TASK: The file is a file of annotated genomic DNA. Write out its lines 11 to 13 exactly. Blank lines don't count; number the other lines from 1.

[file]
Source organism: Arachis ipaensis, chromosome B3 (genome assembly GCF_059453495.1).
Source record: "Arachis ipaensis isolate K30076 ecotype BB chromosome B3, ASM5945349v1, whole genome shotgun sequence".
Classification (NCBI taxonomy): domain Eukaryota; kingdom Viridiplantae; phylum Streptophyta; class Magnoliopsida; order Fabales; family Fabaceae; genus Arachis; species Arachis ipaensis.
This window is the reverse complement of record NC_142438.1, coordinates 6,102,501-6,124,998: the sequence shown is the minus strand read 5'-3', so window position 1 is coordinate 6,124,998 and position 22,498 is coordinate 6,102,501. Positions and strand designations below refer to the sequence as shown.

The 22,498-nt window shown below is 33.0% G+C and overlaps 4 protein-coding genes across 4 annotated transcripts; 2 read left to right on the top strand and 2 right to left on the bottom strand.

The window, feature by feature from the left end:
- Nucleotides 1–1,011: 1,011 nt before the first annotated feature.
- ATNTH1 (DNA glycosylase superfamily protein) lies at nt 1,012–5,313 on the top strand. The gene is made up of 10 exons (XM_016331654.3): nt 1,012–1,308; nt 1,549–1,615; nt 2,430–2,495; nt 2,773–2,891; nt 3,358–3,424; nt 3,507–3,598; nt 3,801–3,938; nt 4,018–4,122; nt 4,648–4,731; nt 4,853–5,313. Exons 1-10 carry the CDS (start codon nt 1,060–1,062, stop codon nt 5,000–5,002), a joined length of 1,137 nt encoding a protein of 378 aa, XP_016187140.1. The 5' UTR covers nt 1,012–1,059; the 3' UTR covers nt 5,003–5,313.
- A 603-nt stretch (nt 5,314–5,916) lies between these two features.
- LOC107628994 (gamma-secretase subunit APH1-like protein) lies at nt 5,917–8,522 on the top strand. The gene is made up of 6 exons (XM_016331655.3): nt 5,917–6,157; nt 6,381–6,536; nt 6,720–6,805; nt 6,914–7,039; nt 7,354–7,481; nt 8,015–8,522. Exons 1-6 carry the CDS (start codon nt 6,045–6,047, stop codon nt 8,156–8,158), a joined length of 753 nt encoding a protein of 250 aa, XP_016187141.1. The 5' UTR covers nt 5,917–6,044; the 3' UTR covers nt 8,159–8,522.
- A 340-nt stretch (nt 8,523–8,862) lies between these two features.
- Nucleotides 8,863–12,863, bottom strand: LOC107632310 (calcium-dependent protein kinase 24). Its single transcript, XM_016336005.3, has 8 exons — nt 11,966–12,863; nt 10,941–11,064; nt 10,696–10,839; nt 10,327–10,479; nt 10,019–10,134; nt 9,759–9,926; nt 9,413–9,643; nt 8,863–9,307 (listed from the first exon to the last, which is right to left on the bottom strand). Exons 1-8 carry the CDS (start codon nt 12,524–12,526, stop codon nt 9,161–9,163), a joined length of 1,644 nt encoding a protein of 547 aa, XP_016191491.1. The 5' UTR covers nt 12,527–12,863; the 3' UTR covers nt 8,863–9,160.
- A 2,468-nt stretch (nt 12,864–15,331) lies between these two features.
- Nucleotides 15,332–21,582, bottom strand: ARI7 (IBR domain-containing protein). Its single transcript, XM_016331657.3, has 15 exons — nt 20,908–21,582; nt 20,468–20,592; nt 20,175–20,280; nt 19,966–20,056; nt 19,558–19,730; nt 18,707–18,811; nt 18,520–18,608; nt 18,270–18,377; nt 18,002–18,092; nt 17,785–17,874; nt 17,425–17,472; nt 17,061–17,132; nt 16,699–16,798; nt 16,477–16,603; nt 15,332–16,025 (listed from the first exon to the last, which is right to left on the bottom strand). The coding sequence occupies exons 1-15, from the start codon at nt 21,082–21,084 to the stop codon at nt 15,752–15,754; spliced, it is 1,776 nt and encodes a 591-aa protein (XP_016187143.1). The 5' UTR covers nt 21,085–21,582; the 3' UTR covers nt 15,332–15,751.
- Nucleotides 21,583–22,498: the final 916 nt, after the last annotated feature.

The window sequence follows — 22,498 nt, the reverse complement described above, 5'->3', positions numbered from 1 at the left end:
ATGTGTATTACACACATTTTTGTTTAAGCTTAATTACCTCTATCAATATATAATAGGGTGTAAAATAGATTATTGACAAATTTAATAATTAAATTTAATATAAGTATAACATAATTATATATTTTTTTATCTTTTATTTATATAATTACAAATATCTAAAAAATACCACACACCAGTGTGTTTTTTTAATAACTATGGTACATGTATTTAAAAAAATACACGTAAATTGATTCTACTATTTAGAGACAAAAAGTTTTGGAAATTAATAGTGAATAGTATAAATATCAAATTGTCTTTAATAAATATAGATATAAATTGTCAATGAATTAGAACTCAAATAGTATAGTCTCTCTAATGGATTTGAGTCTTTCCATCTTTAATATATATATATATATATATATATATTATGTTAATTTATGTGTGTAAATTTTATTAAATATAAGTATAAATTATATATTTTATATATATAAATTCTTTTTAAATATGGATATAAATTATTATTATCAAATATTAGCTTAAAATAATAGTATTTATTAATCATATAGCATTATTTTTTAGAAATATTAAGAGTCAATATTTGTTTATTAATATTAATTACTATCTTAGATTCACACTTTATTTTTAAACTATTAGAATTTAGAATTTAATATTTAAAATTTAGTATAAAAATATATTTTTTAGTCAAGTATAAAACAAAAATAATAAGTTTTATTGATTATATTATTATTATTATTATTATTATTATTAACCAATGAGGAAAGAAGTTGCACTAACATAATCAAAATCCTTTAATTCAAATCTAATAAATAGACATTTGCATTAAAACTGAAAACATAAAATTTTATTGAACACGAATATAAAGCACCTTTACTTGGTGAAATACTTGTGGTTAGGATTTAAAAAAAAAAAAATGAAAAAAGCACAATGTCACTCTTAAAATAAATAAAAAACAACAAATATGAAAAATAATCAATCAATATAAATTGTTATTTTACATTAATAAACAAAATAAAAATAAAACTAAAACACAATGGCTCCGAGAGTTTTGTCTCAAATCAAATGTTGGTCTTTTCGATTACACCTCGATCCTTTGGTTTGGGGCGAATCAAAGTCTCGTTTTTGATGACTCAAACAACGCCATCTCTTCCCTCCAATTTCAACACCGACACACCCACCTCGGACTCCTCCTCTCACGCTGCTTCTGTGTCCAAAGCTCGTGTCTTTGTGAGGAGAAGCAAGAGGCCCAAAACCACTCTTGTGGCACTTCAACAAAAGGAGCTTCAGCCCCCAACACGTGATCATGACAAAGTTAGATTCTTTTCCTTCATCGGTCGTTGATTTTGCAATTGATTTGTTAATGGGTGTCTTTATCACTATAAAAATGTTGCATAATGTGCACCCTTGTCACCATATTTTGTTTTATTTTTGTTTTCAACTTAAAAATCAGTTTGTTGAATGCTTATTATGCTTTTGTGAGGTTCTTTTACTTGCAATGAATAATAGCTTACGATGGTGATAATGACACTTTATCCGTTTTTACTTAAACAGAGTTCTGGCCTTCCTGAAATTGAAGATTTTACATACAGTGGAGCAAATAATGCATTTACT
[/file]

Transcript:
- A 340-nt stretch (nt 8,523–8,862) lies between these two features.
- Nucleotides 8,863–12,863, bottom strand: LOC107632310 (calcium-dependent protein kinase 24). Its single transcript, XM_016336005.3, has 8 exons — nt 11,966–12,863; nt 10,941–11,064; nt 10,696–10,839; nt 10,327–10,479; nt 10,019–10,134; nt 9,759–9,926; nt 9,413–9,643; nt 8,863–9,307 (listed from the first exon to the last, which is right to left on the bottom strand). Exons 1-8 carry the CDS (start codon nt 12,524–12,526, stop codon nt 9,161–9,163), a joined length of 1,644 nt encoding a protein of 547 aa, XP_016191491.1. The 5' UTR covers nt 12,527–12,863; the 3' UTR covers nt 8,863–9,160.
- A 2,468-nt stretch (nt 12,864–15,331) lies between these two features.